Yoga Saved My Life

And it will help you too

Alex English
Aug 1, 2019 · 5 min read
Photo by theformfitness from Pexels

I know it sounds like hyperbole. How can something as simple as twisting and folding a body around on a foam mat make such an impact?

But during the most challenging, emotional, hopeless days of my life, I turned to yoga. Each time I felt anxious or frenetic, like my life was spiraling, I took the step to click “reserve spot” at an evening yoga practice and am so happy I did.

Yoga, I’ve learned, is so much more than stretching and power poses. In fact, it’s almost wholly not about getting aerobic exercise. Its value lies where it impacts your mind and your soul as it requests that you control your breathing, focus on strength and steadiness, and challenges your balance and flexibility.

Broadly, yoga encompasses some of the concepts that are growing in popularity among those who feel overwhelmed by life — and has done so for hundreds of years. Yoga is meditation, yoga is mindfulness, and yoga is gratitude. Given a talented and intuitive instructor, yoga can be a lot like therapy. I’ve seen people cry. I’ve come close myself.

Opening your body through yoga poses helps you open your mind and your heart to the world.

What we forget in modern cultures and modern times, especially in the West with its focus on pharmaceuticals and chemical medicines, is that the body and the mind are inextricably tied, one informing the other and vice versa. They’re an interconnected system, not to be considered in a vacuum. I was hospitalized in 2017 with what I first thought was a bad flu (after a week of being sick). It later become clear that I was simply allowing stress and negativity to consume me, by affecting my heart and liver. Perhaps these symptoms were correlated with the flu, but in my gut, I knew it was a mind thing too.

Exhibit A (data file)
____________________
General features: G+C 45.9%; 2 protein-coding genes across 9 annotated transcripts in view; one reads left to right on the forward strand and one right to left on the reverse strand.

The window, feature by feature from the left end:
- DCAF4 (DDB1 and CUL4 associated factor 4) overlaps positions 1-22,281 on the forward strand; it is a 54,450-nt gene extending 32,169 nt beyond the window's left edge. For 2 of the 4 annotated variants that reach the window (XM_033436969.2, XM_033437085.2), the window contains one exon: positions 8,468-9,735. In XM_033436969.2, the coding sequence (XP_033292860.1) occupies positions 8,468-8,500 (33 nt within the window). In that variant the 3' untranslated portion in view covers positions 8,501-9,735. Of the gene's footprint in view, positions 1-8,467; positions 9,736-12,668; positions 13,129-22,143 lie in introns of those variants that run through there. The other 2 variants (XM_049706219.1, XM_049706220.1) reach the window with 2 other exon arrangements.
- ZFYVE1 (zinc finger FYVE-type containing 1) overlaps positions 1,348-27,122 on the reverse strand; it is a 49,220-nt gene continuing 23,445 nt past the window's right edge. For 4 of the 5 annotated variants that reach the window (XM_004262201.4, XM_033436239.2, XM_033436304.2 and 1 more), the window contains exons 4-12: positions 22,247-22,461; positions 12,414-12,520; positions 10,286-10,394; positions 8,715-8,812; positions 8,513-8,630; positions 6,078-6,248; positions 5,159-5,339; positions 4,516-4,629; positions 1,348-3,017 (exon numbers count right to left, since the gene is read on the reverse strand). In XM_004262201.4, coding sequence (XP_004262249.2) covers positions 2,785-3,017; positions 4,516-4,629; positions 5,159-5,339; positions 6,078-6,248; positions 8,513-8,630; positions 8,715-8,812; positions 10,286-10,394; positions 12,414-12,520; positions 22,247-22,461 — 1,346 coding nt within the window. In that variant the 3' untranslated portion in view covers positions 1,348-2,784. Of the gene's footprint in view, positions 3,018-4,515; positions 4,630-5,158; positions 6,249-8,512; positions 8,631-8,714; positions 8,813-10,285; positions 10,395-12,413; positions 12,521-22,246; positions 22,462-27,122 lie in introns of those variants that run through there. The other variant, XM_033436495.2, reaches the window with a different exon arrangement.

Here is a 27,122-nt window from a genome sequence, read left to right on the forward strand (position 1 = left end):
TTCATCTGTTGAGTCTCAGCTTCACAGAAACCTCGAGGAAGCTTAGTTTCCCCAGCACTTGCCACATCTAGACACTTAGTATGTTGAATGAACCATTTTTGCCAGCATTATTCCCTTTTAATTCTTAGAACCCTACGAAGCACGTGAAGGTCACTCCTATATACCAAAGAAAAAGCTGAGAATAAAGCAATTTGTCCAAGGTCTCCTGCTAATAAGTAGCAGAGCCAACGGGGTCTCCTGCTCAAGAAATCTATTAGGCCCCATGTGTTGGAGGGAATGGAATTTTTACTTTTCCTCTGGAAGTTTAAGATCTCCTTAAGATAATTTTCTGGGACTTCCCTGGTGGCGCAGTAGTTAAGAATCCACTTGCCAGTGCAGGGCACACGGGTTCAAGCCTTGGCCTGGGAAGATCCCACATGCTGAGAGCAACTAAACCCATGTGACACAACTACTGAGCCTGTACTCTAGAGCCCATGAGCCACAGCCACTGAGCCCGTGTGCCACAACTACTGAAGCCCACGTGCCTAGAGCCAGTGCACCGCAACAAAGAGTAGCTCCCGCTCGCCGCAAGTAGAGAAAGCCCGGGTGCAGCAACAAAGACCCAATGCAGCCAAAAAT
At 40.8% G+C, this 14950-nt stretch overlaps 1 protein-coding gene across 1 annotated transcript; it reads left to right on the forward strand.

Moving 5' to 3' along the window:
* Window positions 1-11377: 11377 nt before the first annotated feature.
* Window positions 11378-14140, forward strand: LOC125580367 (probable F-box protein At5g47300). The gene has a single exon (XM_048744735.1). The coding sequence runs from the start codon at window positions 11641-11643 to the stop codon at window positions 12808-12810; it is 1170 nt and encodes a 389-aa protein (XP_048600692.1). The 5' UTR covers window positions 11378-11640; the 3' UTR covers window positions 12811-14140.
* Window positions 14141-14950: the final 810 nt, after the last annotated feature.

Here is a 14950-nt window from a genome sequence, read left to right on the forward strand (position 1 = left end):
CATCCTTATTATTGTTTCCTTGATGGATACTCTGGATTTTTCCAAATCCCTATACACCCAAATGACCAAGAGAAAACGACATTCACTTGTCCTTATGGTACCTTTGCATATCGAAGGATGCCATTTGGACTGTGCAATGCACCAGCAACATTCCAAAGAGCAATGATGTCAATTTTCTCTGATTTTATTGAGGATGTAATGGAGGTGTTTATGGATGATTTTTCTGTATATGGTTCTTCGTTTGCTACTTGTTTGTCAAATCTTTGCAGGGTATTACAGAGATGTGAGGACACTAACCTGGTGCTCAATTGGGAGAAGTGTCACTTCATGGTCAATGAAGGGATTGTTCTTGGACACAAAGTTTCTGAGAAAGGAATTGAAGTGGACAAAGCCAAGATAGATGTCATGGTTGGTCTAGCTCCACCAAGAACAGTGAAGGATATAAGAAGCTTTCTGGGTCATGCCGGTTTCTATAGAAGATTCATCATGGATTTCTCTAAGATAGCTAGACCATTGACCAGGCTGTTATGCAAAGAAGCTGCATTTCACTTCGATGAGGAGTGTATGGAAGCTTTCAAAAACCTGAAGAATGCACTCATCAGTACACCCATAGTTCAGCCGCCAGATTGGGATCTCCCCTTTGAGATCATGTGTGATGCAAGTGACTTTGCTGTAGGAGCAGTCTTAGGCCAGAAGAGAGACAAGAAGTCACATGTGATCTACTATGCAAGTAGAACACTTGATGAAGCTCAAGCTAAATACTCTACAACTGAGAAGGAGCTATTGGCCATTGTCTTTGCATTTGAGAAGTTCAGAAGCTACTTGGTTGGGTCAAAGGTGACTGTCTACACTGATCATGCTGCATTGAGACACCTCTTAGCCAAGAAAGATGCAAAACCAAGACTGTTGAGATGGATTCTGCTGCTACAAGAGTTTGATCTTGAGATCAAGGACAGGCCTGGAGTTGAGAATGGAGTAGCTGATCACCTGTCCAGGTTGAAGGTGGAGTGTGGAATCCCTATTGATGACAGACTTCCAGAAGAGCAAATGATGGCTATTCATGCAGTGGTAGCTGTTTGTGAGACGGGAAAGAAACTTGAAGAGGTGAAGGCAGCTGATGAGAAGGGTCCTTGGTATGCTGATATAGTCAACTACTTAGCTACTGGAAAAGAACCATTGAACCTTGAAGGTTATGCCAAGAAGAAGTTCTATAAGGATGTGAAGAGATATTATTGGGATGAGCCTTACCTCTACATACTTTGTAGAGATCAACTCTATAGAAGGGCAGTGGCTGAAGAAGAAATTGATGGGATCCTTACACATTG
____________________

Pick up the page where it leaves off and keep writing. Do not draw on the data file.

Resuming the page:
Yoga simultaneously addresses both the mind and the body, helping practitioners reconnect the pathways between the very tangible — muscles and joints and skeletal elements — and the less tangible — our conscious mind, our subconscious mind, and all the organs we can feel but not see or touch.

The best yoga classes I’ve been part of have always included a few key elements: a focus on breathing intentionally. A certain cadence or flow, such that the movements become almost automatic. An unobtrusive soundtrack. And a mixture of poses: endurance challengers like planks or the various warrior positions, an inversion (shoulder or head-stand), and the great unifier of all yoga classes and practitioners — downward dog.

There should also be lots of spinal twists, as my favorite instructor once said, “to give ourselves a delicious organ massage.”

Of course, a lot of yoga is simply working to stretch and elongate muscles to reduce stiffness, which is plenty important for young bodies, but becomes increasingly necessary as bodies age and the elasticity of just about everything begins to degrade.

Lately, I’ve enjoyed camel pose, which is a back bend initiated while standing upright on your knees. You reach your hands back to your heels, plant them, and then bend backward slowly, allowing your gaze to fall slack and entire chest and belly area open.

I recall what a good friend and serious yogi once told me, long before I got serious about yoga: “opening your body through yoga poses helps you open your mind and your heart to the world.” At first I rolled my eyes; later I realized that we are all fearful, protective of ourselves, and quick to be closed off to the pains, struggles, and ugliness of the world.